Also I have made some other posts on licensing:
A quick guide to licensing at http://astrocompute.wordpress.com/2014/02/25/a-quick-guide-to-software-licensing-for-the-scientist-programmer/
and a repost of material from the ASCL web page:
Remember that a commercial operation can’t “take” your BSD licensed code in the taking-your-candy sense. They can incorporate it into their own code base, sell a product based on it, and not contribute improvements back to the community, *but they can’t make the original code private*. The original code is out there for free public use as long as someone somewhere is willing to keep a website alive that hosts it. I know everyone who’s thought hard about the BSD vs GPL debate understands this, but it needs to be emphasized for the blog-reading audience.
In the scientific world far more damage has been done by restrictive licensing, and copyrighted code that people use without understanding the consequences, and then discover they can’t release their code because it incorporated some restricted subroutine. The Numerical Recipes license is particularly horrible.
Perhaps the oddest license I have come across is the one for CAMB, which requires that
“Any publication using results of the code must be submitted to arXiv at the same time as, or before, submitting to a journal. arXiv must be updated with a version equivalent to that accepted by the journal on journal acceptance.”
It’s the “same time as, or before” part that I find too restrictive. It’s a good thing there’s an alternative: CLASS.
I must disagree strongly with your endorsement of permissive licenses and your arguments for them. What is nowhere here discussed is the enormous amount of corporate lobbying which has influenced the issue. Google, with the exception of work with the Linux kernel, a “too big to avoid” project, has actively sought to expunge the GPL from other efforts of theirs: Android contains only the kernel as GPL software. The fragmented Android ecosystem is one of many examples where this choice is hostile to the end user.
The attraction of proprietary code for corporate mining into proprietary projects is already discussed above, but a second feature is that the GPL extends a patent grant to technologies within (implicit in the v2 license, explicit in the v3). This is perhaps the chief “fear” of companies. But the risk to astronomers for not protecting themselves is even greater.
Both factors play a role in the appropriation of scientific code as profit opportunities. The claim above that code does not go private is not backed up by some significant and bitter history: the “pixon” deconvolution method is one originally developed as (not widely distributed) permissive code and then privatized and walled off through patent claims. Some of the chief software used for ab-initio chemistry orbital work in the 90s was privatized by a consortium run initially by chemists which then was taken over by investors: they also claimed patent exclusivity at the time, but I haven’t followed that area in almost two decades.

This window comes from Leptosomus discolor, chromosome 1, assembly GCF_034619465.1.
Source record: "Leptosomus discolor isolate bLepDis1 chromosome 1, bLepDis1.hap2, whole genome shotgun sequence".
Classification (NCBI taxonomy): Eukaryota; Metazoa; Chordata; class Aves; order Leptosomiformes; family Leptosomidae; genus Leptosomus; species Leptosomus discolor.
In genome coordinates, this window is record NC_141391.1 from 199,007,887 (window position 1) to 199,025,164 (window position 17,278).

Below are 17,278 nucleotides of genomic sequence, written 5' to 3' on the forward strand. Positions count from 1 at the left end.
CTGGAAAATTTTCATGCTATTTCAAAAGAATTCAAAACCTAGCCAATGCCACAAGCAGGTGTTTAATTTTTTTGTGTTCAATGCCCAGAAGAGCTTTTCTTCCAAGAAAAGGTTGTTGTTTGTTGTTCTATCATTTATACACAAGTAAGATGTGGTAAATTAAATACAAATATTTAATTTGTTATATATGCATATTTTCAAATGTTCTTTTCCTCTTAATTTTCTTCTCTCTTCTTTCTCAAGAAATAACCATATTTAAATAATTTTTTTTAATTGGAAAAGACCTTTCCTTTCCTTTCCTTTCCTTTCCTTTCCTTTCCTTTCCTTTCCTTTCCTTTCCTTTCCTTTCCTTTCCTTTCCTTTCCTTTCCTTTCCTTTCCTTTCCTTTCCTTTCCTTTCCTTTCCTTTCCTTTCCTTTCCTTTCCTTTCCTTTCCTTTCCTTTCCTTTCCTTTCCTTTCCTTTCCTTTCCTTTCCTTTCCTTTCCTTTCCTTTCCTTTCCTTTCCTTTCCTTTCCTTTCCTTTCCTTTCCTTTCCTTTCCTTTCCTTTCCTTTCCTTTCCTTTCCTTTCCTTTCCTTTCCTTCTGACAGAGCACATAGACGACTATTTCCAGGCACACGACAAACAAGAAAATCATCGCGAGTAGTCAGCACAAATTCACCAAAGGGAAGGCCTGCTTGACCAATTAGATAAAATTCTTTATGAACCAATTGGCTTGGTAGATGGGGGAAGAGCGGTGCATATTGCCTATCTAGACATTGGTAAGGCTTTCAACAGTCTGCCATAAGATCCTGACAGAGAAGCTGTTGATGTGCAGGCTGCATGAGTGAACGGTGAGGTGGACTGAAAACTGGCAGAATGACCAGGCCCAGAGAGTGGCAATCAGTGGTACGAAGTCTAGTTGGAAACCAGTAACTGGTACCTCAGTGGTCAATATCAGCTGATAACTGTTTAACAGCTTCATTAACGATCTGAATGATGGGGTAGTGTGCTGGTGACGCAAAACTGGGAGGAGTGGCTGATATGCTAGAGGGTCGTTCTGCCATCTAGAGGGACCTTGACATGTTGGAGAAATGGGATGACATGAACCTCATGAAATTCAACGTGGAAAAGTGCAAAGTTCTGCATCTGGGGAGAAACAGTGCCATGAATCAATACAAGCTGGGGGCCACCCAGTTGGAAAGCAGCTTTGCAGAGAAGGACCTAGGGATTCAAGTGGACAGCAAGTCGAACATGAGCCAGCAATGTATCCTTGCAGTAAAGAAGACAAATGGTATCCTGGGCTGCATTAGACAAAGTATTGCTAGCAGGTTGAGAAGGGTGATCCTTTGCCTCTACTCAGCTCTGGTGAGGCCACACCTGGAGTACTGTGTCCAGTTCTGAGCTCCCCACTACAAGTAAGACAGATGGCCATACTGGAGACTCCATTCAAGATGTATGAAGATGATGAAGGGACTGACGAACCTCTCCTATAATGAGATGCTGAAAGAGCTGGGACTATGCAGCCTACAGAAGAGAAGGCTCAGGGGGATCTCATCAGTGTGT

Yes, the issue of walled communities is important to address, but both the GPL and BSD ecosystems have their failure mechanisms. The failure mechanism of BSD code is that the chief useful development goes proprietary. The failure mechanism of GPL code is that combined GPL+BSD code (which *is* permissable, contra the above) must be released under the GPL license, and that some companies won’t touch it.
It is far harder to recover from the BSD failure mechanism than the GPL. The GPL mechanism means that some corporate collaborators are lost. But on the other hand, it goes both ways: I won’t contribute extensive code to a project which is not protected by the GPL or at least the LGPL. Many others in the free/libre software community have similar ethics. One must recall that the percentage of GPL/LGPL family code within the Debian family of Linux distributions is, according to the widest study done with open methodology, 93%. (Blackduck’s claim of 58% is not explained nor are its methods and tools published).
Remember that there is lobbying and public relations — with extensive funds behind them — to influence something so potentially lucrative as the licenses which academics publish under. And those forces are hostile to the GPL. That alone should suggest that one give some thought as to why.
There is also one other point: the terms of the licenses which we use is not always dictated by us: work for hire, which governs many grant-driven projects, attaches its own strings. University policy is increasingly scouring potential for patentability of academic work done therein. The implications to the openness of research — and reproducibility — are dire.
Relevant thread on the Astronomers FB group from May 2015: https://www.facebook.com/groups/123898011017097/permalink/862996433773914/